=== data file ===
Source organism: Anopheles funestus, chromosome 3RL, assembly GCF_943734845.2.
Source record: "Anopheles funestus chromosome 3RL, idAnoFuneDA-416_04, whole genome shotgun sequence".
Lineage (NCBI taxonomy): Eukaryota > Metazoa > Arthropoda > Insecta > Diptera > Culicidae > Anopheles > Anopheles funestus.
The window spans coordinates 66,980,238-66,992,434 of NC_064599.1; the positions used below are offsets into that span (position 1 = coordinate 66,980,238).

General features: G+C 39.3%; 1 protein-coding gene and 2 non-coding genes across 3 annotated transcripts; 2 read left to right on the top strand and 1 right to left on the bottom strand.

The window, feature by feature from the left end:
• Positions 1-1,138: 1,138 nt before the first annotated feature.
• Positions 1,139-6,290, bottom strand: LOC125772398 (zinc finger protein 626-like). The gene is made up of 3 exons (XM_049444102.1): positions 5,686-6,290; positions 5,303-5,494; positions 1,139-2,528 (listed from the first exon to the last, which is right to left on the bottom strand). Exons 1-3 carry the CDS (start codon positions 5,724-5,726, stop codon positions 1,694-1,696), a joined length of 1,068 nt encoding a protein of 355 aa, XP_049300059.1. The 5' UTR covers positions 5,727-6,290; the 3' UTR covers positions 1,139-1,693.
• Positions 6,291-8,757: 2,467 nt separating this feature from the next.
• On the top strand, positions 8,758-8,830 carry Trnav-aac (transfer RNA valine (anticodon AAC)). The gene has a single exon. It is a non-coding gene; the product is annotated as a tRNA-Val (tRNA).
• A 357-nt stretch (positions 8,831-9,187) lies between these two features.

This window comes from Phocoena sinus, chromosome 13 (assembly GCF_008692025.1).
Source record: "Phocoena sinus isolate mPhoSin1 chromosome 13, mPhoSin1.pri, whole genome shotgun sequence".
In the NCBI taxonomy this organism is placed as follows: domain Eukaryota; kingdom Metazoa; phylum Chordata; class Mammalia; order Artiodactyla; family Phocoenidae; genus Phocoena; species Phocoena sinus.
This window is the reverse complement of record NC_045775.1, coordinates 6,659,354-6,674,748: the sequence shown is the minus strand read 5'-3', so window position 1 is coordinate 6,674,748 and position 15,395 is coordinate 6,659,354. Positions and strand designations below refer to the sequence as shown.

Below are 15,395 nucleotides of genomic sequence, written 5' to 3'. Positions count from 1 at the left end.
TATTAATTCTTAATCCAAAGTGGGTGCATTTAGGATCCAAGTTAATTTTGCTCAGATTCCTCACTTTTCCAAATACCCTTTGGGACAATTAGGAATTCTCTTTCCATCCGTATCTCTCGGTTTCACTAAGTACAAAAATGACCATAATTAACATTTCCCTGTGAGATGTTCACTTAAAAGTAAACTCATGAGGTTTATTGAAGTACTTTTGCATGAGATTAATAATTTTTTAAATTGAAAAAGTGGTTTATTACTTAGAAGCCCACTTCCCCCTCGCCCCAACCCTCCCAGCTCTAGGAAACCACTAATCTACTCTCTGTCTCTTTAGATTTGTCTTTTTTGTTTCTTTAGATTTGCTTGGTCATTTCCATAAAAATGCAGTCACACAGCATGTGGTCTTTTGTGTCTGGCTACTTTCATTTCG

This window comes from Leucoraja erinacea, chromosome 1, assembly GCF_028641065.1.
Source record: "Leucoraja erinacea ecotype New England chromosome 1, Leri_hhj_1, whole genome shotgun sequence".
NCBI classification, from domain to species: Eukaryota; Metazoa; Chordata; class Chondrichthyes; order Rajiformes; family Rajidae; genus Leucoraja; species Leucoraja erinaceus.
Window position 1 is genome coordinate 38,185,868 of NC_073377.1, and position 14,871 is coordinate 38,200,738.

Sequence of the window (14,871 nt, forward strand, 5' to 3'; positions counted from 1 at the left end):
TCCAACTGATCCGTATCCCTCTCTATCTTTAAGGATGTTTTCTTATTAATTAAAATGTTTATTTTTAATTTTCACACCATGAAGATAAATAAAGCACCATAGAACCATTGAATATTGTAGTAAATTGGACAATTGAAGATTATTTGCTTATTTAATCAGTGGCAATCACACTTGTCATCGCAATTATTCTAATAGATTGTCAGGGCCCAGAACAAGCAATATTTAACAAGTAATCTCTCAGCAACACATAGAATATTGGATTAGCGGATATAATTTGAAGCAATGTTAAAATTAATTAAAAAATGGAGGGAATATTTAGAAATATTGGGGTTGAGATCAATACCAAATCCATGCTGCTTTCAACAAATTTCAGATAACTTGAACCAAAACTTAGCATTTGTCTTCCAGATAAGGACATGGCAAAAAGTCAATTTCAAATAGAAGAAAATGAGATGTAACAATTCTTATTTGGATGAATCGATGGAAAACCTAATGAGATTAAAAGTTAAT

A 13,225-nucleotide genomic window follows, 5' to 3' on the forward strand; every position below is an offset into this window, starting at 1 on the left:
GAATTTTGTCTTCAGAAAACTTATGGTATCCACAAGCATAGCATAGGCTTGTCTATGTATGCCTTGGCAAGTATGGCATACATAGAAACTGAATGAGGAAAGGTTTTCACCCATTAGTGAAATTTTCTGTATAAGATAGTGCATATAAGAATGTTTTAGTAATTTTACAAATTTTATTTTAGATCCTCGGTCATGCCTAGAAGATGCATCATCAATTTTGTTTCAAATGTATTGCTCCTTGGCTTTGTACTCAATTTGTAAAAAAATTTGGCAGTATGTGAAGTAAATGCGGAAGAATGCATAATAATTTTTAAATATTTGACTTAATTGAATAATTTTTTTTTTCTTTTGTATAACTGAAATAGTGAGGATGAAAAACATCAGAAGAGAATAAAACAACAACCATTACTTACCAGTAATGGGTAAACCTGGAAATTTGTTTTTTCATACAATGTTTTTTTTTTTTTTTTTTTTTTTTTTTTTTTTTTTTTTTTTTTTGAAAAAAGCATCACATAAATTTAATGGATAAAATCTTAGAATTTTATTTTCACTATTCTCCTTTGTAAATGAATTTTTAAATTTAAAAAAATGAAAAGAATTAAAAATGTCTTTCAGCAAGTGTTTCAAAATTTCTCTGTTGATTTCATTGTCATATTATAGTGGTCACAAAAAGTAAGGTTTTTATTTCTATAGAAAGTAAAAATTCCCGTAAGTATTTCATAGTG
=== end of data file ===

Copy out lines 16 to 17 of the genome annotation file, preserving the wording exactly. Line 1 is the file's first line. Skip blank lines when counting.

Below are 15,395 nucleotides of genomic sequence, written 5' to 3'. Positions count from 1 at the left end.
TATTAATTCTTAATCCAAAGTGGGTGCATTTAGGATCCAAGTTAATTTTGCTCAGATTCCTCACTTTTCCAAATACCCTTTGGGACAATTAGGAATTCTCTTTCCATCCGTATCTCTCGGTTTCACTAAGTACAAAAATGACCATAATTAACATTTCCCTGTGAGATGTTCACTTAAAAGTAAACTCATGAGGTTTATTGAAGTACTTTTGCATGAGATTAATAATTTTTTAAATTGAAAAAGTGGTTTATTACTTAGAAGCCCACTTCCCCCTCGCCCCAACCCTCCCAGCTCTAGGAAACCACTAATCTACTCTCTGTCTCTTTAGATTTGTCTTTTTTGTTTCTTTAGATTTGCTTGGTCATTTCCATAAAAATGCAGTCACACAGCATGTGGTCTTTTGTGTCTGGCTACTTTCATTTCG